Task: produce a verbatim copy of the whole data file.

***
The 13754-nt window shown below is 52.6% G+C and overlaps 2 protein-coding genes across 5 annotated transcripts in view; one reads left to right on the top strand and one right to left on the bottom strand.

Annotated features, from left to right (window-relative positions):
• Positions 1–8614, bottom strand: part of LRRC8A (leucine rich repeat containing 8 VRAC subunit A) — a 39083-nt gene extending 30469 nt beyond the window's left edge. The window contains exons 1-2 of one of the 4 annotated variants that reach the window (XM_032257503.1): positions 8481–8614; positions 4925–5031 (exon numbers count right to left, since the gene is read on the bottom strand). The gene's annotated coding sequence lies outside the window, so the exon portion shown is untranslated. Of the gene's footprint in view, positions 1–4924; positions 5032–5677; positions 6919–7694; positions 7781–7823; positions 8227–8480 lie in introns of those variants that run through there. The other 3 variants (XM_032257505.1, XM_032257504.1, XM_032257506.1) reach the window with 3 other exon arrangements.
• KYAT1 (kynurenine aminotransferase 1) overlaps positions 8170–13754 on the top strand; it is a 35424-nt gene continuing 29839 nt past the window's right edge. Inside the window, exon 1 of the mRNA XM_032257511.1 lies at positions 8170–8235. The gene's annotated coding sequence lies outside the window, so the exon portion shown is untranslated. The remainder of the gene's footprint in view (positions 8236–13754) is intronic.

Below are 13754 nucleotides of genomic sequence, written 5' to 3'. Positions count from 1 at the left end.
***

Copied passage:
The 13754-nt window shown below is 52.6% G+C and overlaps 2 protein-coding genes across 5 annotated transcripts in view; one reads left to right on the top strand and one right to left on the bottom strand.

Annotated features, from left to right (window-relative positions):
• Positions 1–8614, bottom strand: part of LRRC8A (leucine rich repeat containing 8 VRAC subunit A) — a 39083-nt gene extending 30469 nt beyond the window's left edge. The window contains exons 1-2 of one of the 4 annotated variants that reach the window (XM_032257503.1): positions 8481–8614; positions 4925–5031 (exon numbers count right to left, since the gene is read on the bottom strand). The gene's annotated coding sequence lies outside the window, so the exon portion shown is untranslated. Of the gene's footprint in view, positions 1–4924; positions 5032–5677; positions 6919–7694; positions 7781–7823; positions 8227–8480 lie in introns of those variants that run through there. The other 3 variants (XM_032257505.1, XM_032257504.1, XM_032257506.1) reach the window with 3 other exon arrangements.
• KYAT1 (kynurenine aminotransferase 1) overlaps positions 8170–13754 on the top strand; it is a 35424-nt gene continuing 29839 nt past the window's right edge. Inside the window, exon 1 of the mRNA XM_032257511.1 lies at positions 8170–8235. The gene's annotated coding sequence lies outside the window, so the exon portion shown is untranslated. The remainder of the gene's footprint in view (positions 8236–13754) is intronic.

Below are 13754 nucleotides of genomic sequence, written 5' to 3'. Positions count from 1 at the left end.